Build Your Players' Mental and Emotional Strength With "Compete-Learn-Honor"

Peter C. Scales, Ph.D., USPTA Professional

For the past decade, I've used a slogan with the boys and girls high school junior varsity tennis teams I coach in suburban St. Louis to help organize our season, especially around teaching mental and emotional skills. The slogan is just three words: “Compete, Learn, Honor.”

Compete: We will give our best effort 100 percent of the time.

Learn: We will be open, curious, humble learners.

Honor: We will bring credit to ourselves, our families, our teammates, our school, and the game of tennis, on and off the court.

I teach these in reverse order, Honor—Learn—Compete, because Honor is the foundation.

We hang up laminated posters with a couple of these habits on them every day at practice and discuss them. It doesn’t take long. But repeated every day over the course of a season, it really makes an impact on how players think and act, on and off the court.

Here’s what I put on the posters and some examples of how we talk about them:

The Compete-Learn-Honor Habits for Strengthening Mental and Emotional Skills for Tennis:

Think during practice—feel during the match
Physical fitness leads to mental toughness
Proper breathing leads to a relaxed body and a clear mind
Love the battle and solve the puzzle
Have a game plan and routines
Have a purpose and a target for every stroke
Expect the ball to come back and expect it to be a tough shot
What matters is right now, this shot, this point
All points are big points
Use time effectively (give to you, take away from your opponent)
Combat stress (by being humble, smiling, moving, drinking water,  and having a plan) 

Lose your “self”—humility allows you to learn
Mental toughness isn’t given, it’s developed
Learn one new thing every time on the court
Take notes and then study the notes
Improving is a better goal than winning
Mistakes are necessary to improve
Play the ball, not the opponent
Always change a losing game—never change a winning game 

Respect all: teammates,  opponents, coaches, officials
Love the game more than  how you perform
Do not strive for victory—strive for grace, balance, patience, and clarity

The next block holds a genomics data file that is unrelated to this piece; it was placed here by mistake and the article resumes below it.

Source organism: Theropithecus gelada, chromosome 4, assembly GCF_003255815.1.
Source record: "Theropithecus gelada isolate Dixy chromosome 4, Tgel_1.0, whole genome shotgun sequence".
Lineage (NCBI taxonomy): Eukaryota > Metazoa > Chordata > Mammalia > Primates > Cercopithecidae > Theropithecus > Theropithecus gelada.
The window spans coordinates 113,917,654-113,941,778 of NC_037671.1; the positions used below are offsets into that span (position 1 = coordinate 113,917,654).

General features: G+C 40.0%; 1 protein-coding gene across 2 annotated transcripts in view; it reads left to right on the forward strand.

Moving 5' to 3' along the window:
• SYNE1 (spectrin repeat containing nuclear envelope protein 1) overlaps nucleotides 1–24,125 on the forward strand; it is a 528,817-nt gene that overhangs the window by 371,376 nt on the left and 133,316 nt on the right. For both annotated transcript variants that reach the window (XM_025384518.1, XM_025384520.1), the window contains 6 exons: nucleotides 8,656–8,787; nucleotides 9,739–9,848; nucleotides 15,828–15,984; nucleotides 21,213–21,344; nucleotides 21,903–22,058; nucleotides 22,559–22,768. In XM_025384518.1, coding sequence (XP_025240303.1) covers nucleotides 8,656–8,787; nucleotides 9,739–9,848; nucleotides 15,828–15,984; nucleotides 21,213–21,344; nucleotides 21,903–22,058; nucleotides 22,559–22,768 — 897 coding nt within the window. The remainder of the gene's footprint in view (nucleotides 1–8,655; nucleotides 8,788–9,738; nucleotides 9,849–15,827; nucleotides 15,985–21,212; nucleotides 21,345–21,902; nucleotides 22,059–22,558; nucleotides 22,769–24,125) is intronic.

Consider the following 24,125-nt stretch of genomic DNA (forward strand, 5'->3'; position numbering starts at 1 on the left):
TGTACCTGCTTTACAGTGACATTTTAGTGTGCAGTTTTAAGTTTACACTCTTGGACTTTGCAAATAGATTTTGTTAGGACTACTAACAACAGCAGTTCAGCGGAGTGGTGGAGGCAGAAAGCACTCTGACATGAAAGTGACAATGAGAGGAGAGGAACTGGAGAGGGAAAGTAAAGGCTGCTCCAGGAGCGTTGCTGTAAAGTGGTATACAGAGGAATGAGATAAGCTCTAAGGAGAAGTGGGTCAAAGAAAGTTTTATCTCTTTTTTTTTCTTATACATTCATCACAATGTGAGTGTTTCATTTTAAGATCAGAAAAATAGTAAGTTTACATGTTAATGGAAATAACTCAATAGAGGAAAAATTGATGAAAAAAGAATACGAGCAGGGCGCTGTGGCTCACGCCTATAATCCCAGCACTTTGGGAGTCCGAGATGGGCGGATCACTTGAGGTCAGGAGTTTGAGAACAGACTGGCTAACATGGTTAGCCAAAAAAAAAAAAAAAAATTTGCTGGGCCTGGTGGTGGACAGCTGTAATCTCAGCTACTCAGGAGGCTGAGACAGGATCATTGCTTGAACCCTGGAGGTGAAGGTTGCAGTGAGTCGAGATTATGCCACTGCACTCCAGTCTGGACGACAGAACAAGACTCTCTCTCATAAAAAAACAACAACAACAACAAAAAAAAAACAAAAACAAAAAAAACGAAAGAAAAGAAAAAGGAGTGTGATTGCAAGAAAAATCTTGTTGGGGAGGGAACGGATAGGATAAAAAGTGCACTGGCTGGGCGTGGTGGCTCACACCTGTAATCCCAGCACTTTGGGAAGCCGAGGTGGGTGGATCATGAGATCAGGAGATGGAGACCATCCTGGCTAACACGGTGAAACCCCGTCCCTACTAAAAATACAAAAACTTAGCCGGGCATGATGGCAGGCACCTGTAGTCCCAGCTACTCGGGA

Use positive self-talk and show positive body language
Never give up
Make no excuses
Give your all—it makes you tougher for your next match

Love the game more than how you perform 
Half of competitors lose in every match. If you’re only enjoying tennis when you win, then you’re guaranteed to not have much fun! After winning his 19th Slam at the 2019 US Open, Rafa Nadal said he wasn’t playing to end up with more Slams than others. “I play tennis because I love playing tennis,” he said.

Never give up and make no excuses
The only reason you lost a match was that your opponent was better than you that day. That’s it. It wasn’t the sun or wind, the lights if you’re indoors, that your opponent was too quiet or too talkative, or that, if you lost in doubles, you’re “really a singles player.” And, if you wish for your opponent to tank, or double fault, etc., that’s not honorable. Try to beat them when they’re playing their best. That’s the contest! 

Lose your “self”
Real experts are humble – no expert ever feels like they have “mastered” their craft. There is always more to learn, as the constant tinkering of the top players reminds us. If the focus is on learning itself, then winning and losing and all the issues that go along with worrying about those outcomes aren’t even in the picture.

Improving is a better goal than winning & mistakes are necessary to improve
At the Women’s Tennis Coaching Association conference during the 2019 US Open, Billie Jean King said her parents never asked her if she won or lost. Instead, they asked, 
“How did it go today?” Win or lose, they asked, “Did you give your best? If you did, that is enough.” Players can control whether they improve and whether they give their best, not whether they win. Focus on that. Our job is also to create a mistake-friendly zone so they can make mistakes because they’re stretching themselves. Then we help them get faster at understanding the mistakes and calmly dealing with them.

Think during practice, feel during the match
Practice is for tearing everything apart to the smallest movements and decisions, for deliberate focus and rehearsal, both physical and mental-emotional. The 80% of the time between points, thinking the right way is crucial, yes. But for the 20% of a match when you’re actually playing points, we want to help players let go of thoughts, allow the senses, instincts and feel to take over as they get more and more trusting of their mind-body system. Players will make more thoughtful decisions in matches, without thinking, because they were full of thoughts in practice!

What matters is right now
USPTA Master Professional Mark Rearden tells the story of a time that an old coach asked him what the most important shot in tennis was. Mark guessed the serve. Nope. The old guy said, “The most important shot is the next one, because that’s the only one you can do anything about.” I have players focus on literally saying, “What matters is right now,” to help drive out other distracting thoughts. I also have them smell the tennis ball. That sensation can remind them of why they love playing, calm them down and get them back to present tense.

These things are not magical. But for most players, applying the Compete-Learn-Honor approach to mental and emotional training will help them enjoy tennis more, give it their best consistently every day and stay in the game longer because they’re playing better and having more fun.

Peter C. Scales, Ph.D., USPTA Professional

Coco Gauff (left) and Maegan Manasse (right) shake hands after Gauff's qualifying win at the Citi Open in Washington, D.C., on July 27, 2019.